Matrix Transpositions

Transpositions are (relatively) hard to efficiently write in CUDA because naive implementations typically suffer from uncoalesced memory operations when writing back the transposed matrix to DRAM.

Of course, this can be fixed by using shared memory as shown here, but this comes at the cost of simplicity interferes with auto-tuning.

Compute Kernel

In Triton, however, kernels are single-threaded and the compiler automatically detects if and when data should be temporarily stashed to shared memory. Therefore, an optimal Triton kernel for this operation would look like:

// launched on a grid of (M / TM) x (N / TN) programs of 1 thread each
__global__ void transpose(TYPE * X, TYPE * Y,
                          int M, int N, int ldx, int ldy) {
// extract program ID
  int pidm = get_program_id(0); //(1)
  int pidn = get_program_id(1); //(2)
  // create 1D range along the two matrix's axes
  int rm[TM] = pidm * TM + 0 ... TM; //(3)
  int rn[TN] = pidn * TN + 0 ... TN; //(4)
  // create 2D array of pointers
  TYPE* px[TM, TN] = X + rm[:, newaxis] * ldx + rn[newaxis, :]; //(5)
  TYPE* py[TN, TM] = Y + rm[newaxis, :] + rn[:, newaxis] * ldy; //(6)
  // write back using the transposition operator '^'
  *py = ^(*px); //(7)
}

At a high level, this kernel loads a TM x TN tile from the input matrix X, transposes it and writes the resulting TN x TM tile to the output matrix Y. Eventually, transposition of the full input matrix is achieved by launching a grid of (M / TM) x (N / TN) programs decomposed as follows:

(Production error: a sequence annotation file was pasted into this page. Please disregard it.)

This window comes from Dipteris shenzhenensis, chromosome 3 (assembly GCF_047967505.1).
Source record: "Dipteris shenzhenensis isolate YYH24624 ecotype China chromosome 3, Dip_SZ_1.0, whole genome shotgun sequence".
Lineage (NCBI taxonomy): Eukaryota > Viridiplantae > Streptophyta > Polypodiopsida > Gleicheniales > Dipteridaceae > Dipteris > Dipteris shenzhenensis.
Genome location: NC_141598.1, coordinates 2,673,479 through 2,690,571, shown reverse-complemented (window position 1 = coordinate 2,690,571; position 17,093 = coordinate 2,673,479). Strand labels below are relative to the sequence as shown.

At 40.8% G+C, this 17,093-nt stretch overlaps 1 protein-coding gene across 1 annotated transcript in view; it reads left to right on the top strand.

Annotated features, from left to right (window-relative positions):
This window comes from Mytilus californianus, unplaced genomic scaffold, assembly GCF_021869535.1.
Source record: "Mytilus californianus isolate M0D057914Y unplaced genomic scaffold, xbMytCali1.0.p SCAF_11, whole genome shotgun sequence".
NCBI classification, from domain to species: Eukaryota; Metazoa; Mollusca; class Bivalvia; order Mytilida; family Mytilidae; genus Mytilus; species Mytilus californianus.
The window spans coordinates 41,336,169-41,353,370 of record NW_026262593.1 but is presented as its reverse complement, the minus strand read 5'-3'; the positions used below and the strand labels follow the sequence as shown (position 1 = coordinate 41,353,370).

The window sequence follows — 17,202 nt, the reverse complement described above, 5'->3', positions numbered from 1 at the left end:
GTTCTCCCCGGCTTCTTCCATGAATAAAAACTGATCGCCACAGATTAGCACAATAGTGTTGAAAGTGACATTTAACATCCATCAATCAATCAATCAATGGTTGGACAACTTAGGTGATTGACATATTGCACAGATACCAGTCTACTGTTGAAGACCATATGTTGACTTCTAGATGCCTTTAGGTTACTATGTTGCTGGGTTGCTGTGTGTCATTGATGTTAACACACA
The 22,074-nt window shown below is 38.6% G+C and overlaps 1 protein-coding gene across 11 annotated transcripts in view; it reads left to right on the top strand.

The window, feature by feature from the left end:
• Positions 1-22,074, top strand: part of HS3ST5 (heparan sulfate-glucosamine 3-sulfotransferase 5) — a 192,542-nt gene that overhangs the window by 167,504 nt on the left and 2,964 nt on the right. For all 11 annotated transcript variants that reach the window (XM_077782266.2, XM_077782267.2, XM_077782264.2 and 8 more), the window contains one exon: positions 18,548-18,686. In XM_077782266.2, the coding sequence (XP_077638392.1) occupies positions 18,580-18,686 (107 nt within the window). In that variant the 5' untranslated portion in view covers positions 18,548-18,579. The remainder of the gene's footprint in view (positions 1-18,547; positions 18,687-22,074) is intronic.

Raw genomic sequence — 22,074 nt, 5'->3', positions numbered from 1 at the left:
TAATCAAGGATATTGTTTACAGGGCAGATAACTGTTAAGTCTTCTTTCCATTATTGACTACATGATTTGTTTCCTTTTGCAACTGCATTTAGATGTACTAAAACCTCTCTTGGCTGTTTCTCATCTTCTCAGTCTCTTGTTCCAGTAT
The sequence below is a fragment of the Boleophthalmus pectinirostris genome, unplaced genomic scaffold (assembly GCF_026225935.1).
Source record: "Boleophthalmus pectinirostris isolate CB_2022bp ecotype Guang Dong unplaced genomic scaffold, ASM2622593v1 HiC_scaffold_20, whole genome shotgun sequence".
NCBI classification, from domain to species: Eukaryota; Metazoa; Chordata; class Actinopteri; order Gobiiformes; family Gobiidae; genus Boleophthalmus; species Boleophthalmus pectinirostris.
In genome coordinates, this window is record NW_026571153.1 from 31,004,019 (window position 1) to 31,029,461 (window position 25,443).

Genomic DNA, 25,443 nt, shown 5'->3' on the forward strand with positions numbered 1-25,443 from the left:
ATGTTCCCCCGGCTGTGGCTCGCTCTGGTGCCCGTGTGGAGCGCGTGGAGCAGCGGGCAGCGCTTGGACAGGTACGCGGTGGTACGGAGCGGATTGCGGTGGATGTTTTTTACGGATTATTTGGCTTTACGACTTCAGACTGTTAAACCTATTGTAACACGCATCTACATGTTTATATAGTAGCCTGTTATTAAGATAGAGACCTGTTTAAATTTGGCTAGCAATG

• Statements (1) and (2) extract the coordinates the program in the above 2D launch grid. For example, the program producing the output tile Y[TN:2TN-1, 2TN:3TN-1] holds the values:

    pidm = 2
    pidn = 1
    
  • Statements (3) and (4) construct the ranges of indices:

    rm = [pidm*TM + 0, pidm*TM + 1, ..., pidm*TM + (TM - 1)]
    rn = [pidn*TN + 0, pidn*TN + 1, ..., pidn*TN + (TN - 1)]
    

which will be used in statements (5) and (6) to construct tiles of pointers

  • Statements (5) constructs the following array of pointers px using numpy-style broadcasting semantics:
│ X + (pidm*TM + 0)       + (pidn*TN + 0)*ldx,  ...,  ...,  X + (pidm*TM + 0)      +  (pidn*TN + TN - 1)*ldx) │
│      ⋮                                                                                       ⋮              │
│      ⋮                                                                                       ⋮              │
│ X + (pidm*TM + TM - 1)  + (pidn*TN + 0)*ldx,  ...,  ...,  X + (pidm*TM + TM - 1) +  (pidn*TN + TN - 1)*ldx) │
  • Statement (6) constructs the following array of pointers py using numpy-style broadcasting semantics:
│ Y + (pidn*TN + 0)       + (pidm*TM + 0)*ldy,  ...,  ...,  Y + (pidn*TN + 0)      +  (pidm*TM + TM - 1)*ldy) │
│      ⋮                                                                                       ⋮              │
│      ⋮                                                                                       ⋮              │
│ Y + (pidn*TN + TN - 1)  + (pidn*TN + 0)*ldy,  ...,  ...,  Y + (pidn*TN + TN - 1) +  (pidm*TM + TM - 1)*ldy) │
  • Statement (7) element-wise dereferences the above array of pointers *px, transposes it using the unary transposition operator ^, and writes it back at the location specified by py.

A Note on Numpy-style Broadcasting